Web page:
My Trip to a Ukrainian Orphanage


Ukrainian OrphanageWhile I was in Ukraine earlier this year, we traveled to a smaller town east of the capital city to visit a Ukrainian orphanage, and the children who live there. To get to Zaporizhya from Kyiv, you must head southeast on the fast train. Although we are leaving very early in the morning, the concrete stairways leading down to the boarding tracks are packed with people of all ages as travelers hustle to get to the train before it departs. Trains are always on time in Ukraine.

The train is comfortable, clean and our “home” for the next 7-8 hours. Sitting beside the window, we watch intently as the urban landscape of Kyiv turns to countryside with small white cinderblock houses trimmed in bright blues and greens and roaming chickens pecking anxiously on the ground. Life is probably very hard here, especially in the harsh winters. But today, in April, it is unusually warm outside and tulips, daffodils, dogwoods, and hyacinths bloom colorfully. I watch as men and women, mainly in their declining years, maneuver spades and hoes to plant potatoes and other root vegetables on their tiny farms. Cows and goats are latched to long chains in the yards of the farmhouses and they sometimes get dangerously close to the train tracks. A small village appears on the horizon and I can see people either purposefully walking or riding bikes. Older women clad in kerchiefs on their heads either sit outside or walk the dirt-worn paths alongside the trains; this is my archetypal picture of Eastern European history. In other flashes of the countryside, I also see abandoned shells of old Soviet bloc housing or shuttered manufacturing plants. It looks ominous and foreboding today; I wonder what tales it could tell about its tumultuous past. Finally, we depart the train in Zaporizhya.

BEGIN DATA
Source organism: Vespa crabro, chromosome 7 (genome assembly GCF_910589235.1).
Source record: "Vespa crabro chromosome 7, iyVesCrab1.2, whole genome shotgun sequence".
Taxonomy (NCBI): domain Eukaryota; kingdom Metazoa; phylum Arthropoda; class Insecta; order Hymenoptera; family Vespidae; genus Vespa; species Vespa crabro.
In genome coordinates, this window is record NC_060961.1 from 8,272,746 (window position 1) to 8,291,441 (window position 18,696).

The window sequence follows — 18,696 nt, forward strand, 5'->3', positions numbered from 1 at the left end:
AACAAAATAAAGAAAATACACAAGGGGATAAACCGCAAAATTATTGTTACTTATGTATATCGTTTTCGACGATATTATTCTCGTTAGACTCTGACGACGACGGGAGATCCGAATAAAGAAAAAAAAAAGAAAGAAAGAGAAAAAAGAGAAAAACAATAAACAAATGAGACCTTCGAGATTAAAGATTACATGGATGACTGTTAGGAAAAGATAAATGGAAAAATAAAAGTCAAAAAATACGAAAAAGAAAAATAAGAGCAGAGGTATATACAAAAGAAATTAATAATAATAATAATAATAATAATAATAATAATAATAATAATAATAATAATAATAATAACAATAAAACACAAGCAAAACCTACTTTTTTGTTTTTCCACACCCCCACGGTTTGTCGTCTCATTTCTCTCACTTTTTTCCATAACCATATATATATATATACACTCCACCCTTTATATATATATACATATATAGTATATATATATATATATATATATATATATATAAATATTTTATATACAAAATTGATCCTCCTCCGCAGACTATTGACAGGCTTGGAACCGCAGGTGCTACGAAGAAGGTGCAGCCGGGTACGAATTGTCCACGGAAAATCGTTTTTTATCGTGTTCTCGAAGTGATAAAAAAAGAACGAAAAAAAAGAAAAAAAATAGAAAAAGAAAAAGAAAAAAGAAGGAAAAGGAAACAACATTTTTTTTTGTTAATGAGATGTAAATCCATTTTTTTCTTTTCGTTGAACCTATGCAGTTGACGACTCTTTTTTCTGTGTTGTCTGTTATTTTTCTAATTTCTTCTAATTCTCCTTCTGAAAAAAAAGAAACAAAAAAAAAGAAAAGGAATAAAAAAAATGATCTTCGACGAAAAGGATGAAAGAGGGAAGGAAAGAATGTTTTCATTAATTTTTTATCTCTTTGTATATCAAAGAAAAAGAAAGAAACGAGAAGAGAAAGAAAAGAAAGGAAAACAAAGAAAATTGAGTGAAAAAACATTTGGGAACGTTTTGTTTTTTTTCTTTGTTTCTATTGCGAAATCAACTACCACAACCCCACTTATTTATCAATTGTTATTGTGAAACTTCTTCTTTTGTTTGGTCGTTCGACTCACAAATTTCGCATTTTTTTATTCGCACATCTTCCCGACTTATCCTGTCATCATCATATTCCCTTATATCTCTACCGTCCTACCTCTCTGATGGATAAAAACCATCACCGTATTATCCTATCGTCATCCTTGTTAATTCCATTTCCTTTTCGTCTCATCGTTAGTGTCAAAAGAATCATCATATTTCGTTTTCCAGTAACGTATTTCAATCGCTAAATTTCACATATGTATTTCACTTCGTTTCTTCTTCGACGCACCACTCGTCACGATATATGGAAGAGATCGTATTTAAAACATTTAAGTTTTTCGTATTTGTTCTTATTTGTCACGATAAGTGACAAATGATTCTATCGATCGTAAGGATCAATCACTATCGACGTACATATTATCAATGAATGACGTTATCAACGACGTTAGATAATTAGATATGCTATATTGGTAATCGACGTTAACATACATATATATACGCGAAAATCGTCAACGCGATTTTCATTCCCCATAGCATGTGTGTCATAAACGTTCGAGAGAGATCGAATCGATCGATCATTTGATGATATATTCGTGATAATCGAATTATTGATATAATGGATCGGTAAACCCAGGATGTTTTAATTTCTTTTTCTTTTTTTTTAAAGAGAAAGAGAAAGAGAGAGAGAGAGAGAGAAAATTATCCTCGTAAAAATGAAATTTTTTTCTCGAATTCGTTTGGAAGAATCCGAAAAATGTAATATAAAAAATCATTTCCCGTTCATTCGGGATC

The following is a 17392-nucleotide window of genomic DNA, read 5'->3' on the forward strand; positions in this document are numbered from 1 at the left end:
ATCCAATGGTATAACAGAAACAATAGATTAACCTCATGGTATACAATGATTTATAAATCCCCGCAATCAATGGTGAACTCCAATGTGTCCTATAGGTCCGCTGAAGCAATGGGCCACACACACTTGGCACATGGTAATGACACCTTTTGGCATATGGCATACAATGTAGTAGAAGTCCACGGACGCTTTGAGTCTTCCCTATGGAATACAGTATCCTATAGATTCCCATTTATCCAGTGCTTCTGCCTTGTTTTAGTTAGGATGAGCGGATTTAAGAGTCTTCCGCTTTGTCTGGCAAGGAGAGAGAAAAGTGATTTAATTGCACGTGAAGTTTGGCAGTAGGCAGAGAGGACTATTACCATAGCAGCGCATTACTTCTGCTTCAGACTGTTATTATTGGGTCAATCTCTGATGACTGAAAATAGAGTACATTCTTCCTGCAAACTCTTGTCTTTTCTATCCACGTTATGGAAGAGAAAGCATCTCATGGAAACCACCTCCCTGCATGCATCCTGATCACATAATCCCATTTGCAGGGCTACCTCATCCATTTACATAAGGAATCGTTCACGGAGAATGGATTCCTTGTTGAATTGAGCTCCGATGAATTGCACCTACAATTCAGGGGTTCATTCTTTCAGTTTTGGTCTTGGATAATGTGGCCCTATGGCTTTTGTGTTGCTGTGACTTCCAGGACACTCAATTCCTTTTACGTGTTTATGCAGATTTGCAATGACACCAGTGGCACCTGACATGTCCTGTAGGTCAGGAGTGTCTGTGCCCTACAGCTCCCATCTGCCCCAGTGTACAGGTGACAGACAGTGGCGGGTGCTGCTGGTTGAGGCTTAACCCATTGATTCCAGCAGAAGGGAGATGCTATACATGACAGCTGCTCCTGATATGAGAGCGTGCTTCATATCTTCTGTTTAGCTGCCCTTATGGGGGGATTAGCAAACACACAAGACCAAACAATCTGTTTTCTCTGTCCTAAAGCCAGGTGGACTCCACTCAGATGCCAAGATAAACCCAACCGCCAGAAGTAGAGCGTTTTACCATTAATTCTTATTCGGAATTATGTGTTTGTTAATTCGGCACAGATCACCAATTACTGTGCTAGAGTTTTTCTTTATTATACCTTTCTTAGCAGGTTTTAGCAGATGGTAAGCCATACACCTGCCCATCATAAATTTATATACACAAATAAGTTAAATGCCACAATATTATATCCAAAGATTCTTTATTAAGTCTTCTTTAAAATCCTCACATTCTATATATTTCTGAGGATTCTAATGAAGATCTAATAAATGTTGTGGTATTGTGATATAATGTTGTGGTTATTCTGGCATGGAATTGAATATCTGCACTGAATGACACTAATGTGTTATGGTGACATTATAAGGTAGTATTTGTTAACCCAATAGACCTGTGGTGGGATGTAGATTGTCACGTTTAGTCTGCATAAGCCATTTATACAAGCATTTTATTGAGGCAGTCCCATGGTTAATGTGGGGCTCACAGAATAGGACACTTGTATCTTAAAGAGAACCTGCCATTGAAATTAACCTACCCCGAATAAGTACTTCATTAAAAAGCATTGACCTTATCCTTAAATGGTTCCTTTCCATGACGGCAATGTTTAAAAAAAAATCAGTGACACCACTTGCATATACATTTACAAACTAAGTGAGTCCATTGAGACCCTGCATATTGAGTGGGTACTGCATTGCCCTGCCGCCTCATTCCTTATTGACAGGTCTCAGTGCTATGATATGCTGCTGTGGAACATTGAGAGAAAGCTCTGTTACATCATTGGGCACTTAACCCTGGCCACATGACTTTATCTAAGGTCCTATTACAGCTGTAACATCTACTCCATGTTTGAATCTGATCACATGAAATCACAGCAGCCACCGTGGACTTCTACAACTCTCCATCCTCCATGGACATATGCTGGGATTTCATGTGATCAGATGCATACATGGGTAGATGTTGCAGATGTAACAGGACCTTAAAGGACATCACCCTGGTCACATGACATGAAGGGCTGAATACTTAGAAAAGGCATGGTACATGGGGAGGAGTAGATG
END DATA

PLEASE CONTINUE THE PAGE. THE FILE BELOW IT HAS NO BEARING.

From the larger city of Zaporizhya, where the inviting Dnipro River beaches attract townspeople on holiday and Lenin Avenue (the Prospekt) boasts itself as the longest promenade in Europe, we head deeper into the rural region of Zaporizhka towards the orphanage. This region is rich in agriculture, a leader in Ukrainian sunflower production and an industrial giant. From here, we travel for about two hours in a van with a hired driver. Finally, we arrive at the expansive property of the orphanage.

Multiple aged buildings, play spaces and groups of children come into view. Teenagers, mainly boys, quickly crowd around our van to see who is here. They are both curious and hopeful. Several of the boys beg, “Take me to America.” We smile and greet them warmly, but know in our hearts that their desires are not going to be possible.

We head inside the thin wooden double doors of the main building. The wide hallways are decorated with dated wallpapers and tiles; overall, it is quiet. The facility appears to be adequate and clean for housing a large number of older orphans. The staff are very nice and the Director pleasant.